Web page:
Back before there was a breast versus bottle debate, women who could not or did not breastfeed were able to choose a third option: breast milk from another mother. This is known today as milk sharing. Here, Krista Cornish Scott shares her experience as a modern wet nurse by donating milk to her adopted nephew.
In most traditional cultures, this meant wet-nursing, with family members able to provide this often life-saving role.
In later periods such as 19th century England, the upper classes outsourced their childrearing and nursing. Cross-culturally, wet-nursing had a wide sense of approval as a beneficial gift to the community.
It was occasionally associated with taboos. In some Muslim communities, a child that had been wet-nursed could not then marry into that woman’s family, as they would be considered a sibling of the children who had breastfed from the same mother.
The Modern Wet Nurse is Now Called Cross-Nursing
With the advent of pumps, freezers, and milk bags came a new tradition of milk sharing that does not require wet-nursing in the traditional sense. Women who have an abundance of breastmilk can choose to share with others in need, in formal and informal ways.
The role is rarely called “wet nurse” today. Instead the process is referred to as cross-nursing.
The Human Milk Banking Association of North American (HMBANA) takes donations gladly; women undertake a screening process that includes a phone screening, blood testing, and they must have a minimum of 100 ounces to donate.
The donor milk is then pasteurized and processed for infants in need. HMBANA through its member banks have provided 3.2 million ounces of milk in the last year alone from more than 5,000 donor moms.
Direct Milk Sharing
Another growing trend is direct milk sharing. Mothers increasingly are going online to offer a surplus of their own milk, or to seek others’ milk for their babies. Many mothers connect in forums and social media groups to share and receive milk.
Organizations like Human Milk 4 Human Babies, started by Canadian mother Emma Kwasnica, support mother-to-mother connection outside of the official milk bank route. You might even find moms willing to share at your local breastfeeding support meeting.
This method is not without its critics, however, and some refer to the 2013 study published in the journal Pediatrics which found “Human milk purchased via the Internet exhibited high overall bacterial growth and frequent contamination with pathogenic bacteria, reflecting poor collection, storage, or shipping practices.” (source)
Alison Stuebe, Director of Lactation Service and OB at the University of Western Sydney addresses the difference between milk purchased over the internet, and peer-to-peer milk sharing. She points out that the methodology employed by the researchers was unlikely to mimic the actual conditions of true informal milk sharing, including the more likely scenario of local pick-up rather than packing and shipping.
The Personal Side of Milk Sharing
Krista’s interest in this topic is a personal one. When her youngest daughter was born, she began pumping and freezing first the precious colostrum and then breast milk. She carefully labeled and froze her milk to donate to her sister who was waiting to adopt a baby.
“When her son joined their family, I researched dry ice and overnight shipping options. Soon I was dropping off a large box to the post office, feeling nervous and elated that I was able to send the most meaningful new baby gift that I would ever have the privilege to give.”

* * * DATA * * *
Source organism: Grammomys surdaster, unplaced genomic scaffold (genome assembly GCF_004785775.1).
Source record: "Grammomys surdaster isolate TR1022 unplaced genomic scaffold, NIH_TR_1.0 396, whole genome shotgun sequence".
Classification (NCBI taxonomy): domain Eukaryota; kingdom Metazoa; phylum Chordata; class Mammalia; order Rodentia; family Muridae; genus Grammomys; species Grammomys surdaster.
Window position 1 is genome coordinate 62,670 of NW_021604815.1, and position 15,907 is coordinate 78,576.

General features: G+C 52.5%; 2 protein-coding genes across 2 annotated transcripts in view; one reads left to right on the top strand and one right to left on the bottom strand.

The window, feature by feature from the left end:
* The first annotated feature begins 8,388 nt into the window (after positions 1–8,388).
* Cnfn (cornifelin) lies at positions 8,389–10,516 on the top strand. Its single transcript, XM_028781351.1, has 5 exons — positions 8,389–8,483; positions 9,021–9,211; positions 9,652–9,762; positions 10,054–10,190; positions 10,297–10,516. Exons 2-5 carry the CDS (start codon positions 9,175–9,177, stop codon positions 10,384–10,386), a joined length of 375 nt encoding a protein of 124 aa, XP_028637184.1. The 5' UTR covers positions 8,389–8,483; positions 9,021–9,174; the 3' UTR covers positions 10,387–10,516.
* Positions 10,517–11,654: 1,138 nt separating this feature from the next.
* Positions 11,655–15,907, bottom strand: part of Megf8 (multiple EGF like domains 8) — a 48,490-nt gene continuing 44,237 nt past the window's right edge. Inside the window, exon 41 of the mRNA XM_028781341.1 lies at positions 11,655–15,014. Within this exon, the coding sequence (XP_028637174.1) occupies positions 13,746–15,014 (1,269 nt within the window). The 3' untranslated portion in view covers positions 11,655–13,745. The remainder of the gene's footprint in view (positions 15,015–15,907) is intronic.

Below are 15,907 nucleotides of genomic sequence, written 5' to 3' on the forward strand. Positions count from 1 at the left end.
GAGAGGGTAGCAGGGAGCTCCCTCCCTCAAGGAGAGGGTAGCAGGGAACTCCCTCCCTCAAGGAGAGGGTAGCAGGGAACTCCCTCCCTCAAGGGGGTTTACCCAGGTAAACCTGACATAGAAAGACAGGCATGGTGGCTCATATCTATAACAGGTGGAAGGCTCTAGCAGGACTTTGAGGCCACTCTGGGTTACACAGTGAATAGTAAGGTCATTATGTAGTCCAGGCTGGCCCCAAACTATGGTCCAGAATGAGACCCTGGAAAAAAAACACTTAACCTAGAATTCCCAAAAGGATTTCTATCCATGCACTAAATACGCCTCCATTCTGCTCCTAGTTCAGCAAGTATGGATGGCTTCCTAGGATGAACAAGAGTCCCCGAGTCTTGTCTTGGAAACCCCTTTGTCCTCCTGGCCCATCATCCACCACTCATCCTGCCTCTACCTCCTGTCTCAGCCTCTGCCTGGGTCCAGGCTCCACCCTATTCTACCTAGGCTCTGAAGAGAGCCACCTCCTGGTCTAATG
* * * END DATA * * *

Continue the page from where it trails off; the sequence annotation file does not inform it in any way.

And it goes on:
Each little bag nestled into the container was truly liquid love, some carrying little messages like: “Butterfinger milk!” on the bag Krista pumped on Halloween night, or “Love you baby Alex.”
Her sister is a registered nurse and didn’t hesitate to receive her sister’s breast milk. “It was a no-brainer for me that babies need breast milk for optimum health. I didn’t spend a minute worrying about the potential for disease because his milk was from my sister.”
Kerri was able to give Alex breast milk for seven months from a handful of close friend donors. She is still touched that women were willing to step forward to donate milk. “I loved giving Alex his bottle. It was our special time together, and I knew I was providing for him the most biologically appropriate food I could possibly find.”
Make a Safe Choice
Like all feeding choices, informal milk sharing carries both benefits but also an element of risk. Patty Jacobs, president of Breastfeeding USA, points out that the World Health Organization places donor breast milk above formula on their hierarchy of preferred options for infant feeding.
“As an evidenced based organization, we believe a mother should be given accurate information, weighing the pros and cons of casual milk sharing, using banked human milk, or using formula. Mothers faced with the need to supplement must decide for themselves what is best for their particular situation.”
Many precautions are taken from organizations like the Human Milk Banking Association of America. They state that women who wish to donate their breastmilk must be in good general health, willing to undergo a blood test, and not regularly use medications.
Potential donors must not have a positive blood test result for HIV, HTLV, hepatitis B/C or syphilis, use illegal drugs, smoke, or use tobacco products, have received an organ or blood transfusion in the last 12 months or regularly have more than two ounces of alcohol per day. (source)
More Breastfeeding Options and Advice
Herbs for Increasing Your Milk Supply
Low Milk Supply Causes and Myths
How to Choose a Breast Pump
Essential Breastfeeding Supplies
How Breastfeeding Is Good for You, Baby, and the Environment
Breastfeeding in Public is a Civil Right
This article was published in 2012 and updated in 2024.